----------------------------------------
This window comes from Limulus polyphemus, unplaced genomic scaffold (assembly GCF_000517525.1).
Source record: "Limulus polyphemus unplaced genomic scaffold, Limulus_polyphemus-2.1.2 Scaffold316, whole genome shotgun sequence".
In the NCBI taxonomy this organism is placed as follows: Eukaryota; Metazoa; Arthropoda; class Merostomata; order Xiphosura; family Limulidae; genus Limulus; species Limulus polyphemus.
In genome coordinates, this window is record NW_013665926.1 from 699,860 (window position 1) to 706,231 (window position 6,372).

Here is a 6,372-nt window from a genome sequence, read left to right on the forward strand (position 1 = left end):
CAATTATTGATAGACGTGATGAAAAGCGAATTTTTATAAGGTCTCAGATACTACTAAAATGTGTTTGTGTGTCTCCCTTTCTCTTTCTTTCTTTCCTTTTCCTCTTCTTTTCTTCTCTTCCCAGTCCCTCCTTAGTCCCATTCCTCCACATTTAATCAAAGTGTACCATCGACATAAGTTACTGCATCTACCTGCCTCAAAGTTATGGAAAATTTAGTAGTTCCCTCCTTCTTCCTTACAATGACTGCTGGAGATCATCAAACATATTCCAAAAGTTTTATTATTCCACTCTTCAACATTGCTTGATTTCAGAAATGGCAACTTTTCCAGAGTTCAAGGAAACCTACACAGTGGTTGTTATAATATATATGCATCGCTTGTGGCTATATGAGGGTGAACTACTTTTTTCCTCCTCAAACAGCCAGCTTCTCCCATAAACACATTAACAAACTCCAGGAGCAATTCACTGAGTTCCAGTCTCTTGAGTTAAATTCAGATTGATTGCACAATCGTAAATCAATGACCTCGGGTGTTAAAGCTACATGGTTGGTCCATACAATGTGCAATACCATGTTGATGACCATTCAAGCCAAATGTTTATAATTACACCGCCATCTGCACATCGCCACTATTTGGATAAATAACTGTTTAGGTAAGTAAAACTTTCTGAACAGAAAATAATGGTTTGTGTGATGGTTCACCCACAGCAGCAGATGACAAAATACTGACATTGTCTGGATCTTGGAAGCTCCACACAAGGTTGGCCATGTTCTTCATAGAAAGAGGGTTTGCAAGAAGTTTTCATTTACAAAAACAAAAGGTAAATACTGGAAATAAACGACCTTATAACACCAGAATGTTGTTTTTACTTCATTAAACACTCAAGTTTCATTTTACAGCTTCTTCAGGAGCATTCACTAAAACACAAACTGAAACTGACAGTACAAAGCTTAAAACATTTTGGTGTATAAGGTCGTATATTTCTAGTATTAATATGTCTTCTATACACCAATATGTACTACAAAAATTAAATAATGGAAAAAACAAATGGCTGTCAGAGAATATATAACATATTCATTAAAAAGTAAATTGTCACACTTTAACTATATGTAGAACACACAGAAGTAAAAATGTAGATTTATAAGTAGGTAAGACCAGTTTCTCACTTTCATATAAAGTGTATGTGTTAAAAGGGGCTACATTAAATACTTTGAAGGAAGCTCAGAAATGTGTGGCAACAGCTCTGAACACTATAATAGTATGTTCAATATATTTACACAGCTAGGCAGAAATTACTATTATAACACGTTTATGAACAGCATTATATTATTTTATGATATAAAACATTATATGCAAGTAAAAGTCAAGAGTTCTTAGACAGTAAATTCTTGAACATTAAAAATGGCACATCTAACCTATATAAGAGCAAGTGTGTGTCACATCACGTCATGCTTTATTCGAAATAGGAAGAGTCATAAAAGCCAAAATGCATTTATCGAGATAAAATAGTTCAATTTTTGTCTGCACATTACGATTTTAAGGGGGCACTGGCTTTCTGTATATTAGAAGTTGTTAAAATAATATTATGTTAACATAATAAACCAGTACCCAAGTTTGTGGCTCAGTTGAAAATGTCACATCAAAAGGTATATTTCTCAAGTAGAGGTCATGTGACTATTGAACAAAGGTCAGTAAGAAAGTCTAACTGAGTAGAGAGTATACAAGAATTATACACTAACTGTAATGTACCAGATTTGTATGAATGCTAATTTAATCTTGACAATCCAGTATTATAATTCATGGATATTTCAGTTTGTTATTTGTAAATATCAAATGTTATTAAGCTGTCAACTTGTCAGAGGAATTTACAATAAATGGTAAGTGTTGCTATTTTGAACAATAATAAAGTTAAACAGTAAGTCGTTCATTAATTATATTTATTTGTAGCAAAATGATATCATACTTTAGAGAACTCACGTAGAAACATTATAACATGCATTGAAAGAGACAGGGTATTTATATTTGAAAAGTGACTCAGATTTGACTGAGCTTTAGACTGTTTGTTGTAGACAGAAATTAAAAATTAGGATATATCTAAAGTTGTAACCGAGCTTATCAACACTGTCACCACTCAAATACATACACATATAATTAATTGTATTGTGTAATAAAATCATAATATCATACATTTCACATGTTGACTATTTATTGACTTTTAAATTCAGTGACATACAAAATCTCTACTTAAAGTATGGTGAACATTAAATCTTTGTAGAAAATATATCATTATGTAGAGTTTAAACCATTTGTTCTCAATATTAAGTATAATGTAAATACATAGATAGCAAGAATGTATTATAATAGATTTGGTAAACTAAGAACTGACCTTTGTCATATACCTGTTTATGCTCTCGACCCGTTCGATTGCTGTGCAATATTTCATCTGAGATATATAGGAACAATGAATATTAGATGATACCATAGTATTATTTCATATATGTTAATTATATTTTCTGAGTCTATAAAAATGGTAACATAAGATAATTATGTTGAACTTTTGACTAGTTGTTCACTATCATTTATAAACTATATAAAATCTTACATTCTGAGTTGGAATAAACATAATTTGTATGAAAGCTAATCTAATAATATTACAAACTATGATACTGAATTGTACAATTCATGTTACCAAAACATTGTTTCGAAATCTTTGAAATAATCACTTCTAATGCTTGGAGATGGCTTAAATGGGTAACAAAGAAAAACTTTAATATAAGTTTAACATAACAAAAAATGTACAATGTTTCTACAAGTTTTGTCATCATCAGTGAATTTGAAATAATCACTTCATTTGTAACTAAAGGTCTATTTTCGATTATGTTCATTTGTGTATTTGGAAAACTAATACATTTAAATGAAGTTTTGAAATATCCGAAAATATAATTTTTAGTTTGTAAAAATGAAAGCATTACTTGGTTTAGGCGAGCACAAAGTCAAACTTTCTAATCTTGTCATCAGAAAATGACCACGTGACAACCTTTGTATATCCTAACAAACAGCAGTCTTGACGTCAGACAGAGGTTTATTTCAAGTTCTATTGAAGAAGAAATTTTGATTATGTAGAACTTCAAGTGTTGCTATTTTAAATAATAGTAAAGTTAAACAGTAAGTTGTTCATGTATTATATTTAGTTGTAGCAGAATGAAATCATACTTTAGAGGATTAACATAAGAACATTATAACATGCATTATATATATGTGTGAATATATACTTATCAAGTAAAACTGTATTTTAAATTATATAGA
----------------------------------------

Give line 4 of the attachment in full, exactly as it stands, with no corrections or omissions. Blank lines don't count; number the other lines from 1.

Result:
In genome coordinates, this window is record NW_013665926.1 from 699,860 (window position 1) to 706,231 (window position 6,372).